Must-read: Simon Wren-Lewis: “Confidence as a Political Device”

Must-Read: Simon Wren-Lewis: Confidence as a Political Device: “The leap from the statement that ‘in some circumstances confidence matters’…

…to ‘we should worry about bond market confidence in an economy with its own central bank in the middle of a depression’ is a huge one…. For the US and UK in 2009, was there the slightest chance that either government wanted to default?… The answer has to be a categorical no…. The argument goes that if the market suddenly gets spooked and stops buying debt, printing money will cause inflation, and in those circumstances the government might choose to default. But we were in the midst of the biggest recession since the 1930s. Any money creation would have had no immediate impact on inflation…. The Corsetti and Dedola paper is not applicable. (Robert [Waldmann] makes a similar point about the Blanchard paper. I will not deal with the exchange rate collapse idea because Paul already has….

Ah, but what if the market remains spooked for so long that eventually inflation rises?… In Corsetti and Dedola agents are rational, so we have left that paper way behind. We have entered, I’m afraid, the land of pure make believe. So there is no applicable model that could justify the confidence effects that might have made us cautious in 2009 about issuing more debt. There are models about an acute shortage of safe assets on the other hand, which seem to be ignored by those arguing against fiscal stimulus…. When people invoke the idea of confidence… it frequently allows those who represent the group whose confidence is being invoked to further their own self interest…. Bond market economists never saw a fiscal consolidation they did not like…. If the economics point towards a conclusion, and people argue against it based on ‘confidence’, you should be very, very suspicious…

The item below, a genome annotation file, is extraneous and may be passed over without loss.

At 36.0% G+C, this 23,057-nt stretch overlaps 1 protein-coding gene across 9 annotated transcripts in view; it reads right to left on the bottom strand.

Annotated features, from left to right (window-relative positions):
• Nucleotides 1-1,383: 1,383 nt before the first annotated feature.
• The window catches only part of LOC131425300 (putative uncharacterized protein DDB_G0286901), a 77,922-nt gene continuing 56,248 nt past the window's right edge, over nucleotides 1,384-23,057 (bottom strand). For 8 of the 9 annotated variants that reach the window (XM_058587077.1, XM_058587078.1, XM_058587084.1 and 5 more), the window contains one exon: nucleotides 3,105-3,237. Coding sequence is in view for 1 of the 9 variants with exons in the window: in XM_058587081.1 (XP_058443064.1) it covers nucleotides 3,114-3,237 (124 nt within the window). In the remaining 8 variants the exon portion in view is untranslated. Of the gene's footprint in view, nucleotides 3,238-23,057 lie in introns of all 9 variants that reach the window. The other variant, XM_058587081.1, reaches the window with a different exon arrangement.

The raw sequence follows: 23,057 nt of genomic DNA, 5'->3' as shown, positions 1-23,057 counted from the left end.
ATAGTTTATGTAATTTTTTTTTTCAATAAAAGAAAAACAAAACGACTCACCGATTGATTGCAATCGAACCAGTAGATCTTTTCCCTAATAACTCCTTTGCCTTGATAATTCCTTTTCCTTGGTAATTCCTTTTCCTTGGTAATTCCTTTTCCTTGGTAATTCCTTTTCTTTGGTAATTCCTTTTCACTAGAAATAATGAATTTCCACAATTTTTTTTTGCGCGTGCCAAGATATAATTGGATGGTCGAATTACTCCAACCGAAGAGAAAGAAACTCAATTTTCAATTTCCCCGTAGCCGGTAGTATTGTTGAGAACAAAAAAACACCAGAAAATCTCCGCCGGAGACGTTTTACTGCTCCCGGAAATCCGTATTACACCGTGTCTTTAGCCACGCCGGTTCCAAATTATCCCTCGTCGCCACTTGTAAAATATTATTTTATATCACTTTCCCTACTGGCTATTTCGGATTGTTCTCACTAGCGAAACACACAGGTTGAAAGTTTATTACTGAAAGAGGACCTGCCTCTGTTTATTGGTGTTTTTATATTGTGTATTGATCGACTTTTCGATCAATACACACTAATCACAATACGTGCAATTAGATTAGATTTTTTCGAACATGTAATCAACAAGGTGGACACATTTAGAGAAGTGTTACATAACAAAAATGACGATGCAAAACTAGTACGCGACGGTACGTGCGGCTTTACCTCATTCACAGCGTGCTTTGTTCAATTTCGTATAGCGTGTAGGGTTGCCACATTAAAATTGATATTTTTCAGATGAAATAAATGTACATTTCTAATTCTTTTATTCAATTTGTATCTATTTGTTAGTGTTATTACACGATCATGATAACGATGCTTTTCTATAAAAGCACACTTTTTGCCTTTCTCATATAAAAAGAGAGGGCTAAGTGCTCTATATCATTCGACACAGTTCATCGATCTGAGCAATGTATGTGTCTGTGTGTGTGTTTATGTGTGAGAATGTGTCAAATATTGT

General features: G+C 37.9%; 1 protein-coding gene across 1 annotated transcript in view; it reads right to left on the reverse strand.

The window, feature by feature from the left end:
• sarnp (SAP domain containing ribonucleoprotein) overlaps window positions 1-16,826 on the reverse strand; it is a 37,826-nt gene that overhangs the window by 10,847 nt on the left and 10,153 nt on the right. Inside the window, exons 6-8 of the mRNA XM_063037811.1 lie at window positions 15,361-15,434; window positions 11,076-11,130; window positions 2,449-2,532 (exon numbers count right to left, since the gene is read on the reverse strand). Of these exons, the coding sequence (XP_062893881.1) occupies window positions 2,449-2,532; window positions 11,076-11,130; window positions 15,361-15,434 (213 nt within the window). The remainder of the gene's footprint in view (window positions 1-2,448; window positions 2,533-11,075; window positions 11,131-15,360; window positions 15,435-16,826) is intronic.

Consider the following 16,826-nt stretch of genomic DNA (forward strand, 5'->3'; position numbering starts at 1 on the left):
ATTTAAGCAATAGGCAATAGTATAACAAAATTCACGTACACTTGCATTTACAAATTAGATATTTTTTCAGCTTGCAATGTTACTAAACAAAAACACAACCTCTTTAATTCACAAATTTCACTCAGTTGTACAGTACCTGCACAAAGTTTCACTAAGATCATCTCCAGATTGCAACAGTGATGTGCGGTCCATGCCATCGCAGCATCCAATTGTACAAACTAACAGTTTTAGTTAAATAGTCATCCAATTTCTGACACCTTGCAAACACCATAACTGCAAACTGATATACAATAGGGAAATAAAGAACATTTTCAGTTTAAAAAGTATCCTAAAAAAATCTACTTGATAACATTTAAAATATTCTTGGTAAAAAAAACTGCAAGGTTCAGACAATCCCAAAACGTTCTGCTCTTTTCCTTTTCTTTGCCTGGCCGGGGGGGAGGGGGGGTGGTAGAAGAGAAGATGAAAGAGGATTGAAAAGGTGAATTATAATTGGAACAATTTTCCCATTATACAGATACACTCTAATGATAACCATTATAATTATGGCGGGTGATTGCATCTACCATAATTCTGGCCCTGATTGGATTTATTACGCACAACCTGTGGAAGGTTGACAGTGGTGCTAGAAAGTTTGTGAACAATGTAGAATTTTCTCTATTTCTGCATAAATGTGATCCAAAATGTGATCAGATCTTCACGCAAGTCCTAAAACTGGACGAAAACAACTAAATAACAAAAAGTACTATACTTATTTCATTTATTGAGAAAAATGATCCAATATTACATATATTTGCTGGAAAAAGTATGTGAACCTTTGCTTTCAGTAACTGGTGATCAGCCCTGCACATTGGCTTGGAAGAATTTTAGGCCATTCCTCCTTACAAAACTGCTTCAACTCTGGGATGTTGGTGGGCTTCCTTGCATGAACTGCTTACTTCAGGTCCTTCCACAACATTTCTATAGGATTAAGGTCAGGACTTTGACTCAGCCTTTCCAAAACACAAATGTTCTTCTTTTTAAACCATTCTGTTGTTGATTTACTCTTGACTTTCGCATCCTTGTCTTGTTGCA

January 12, 2016


Brad DeLong
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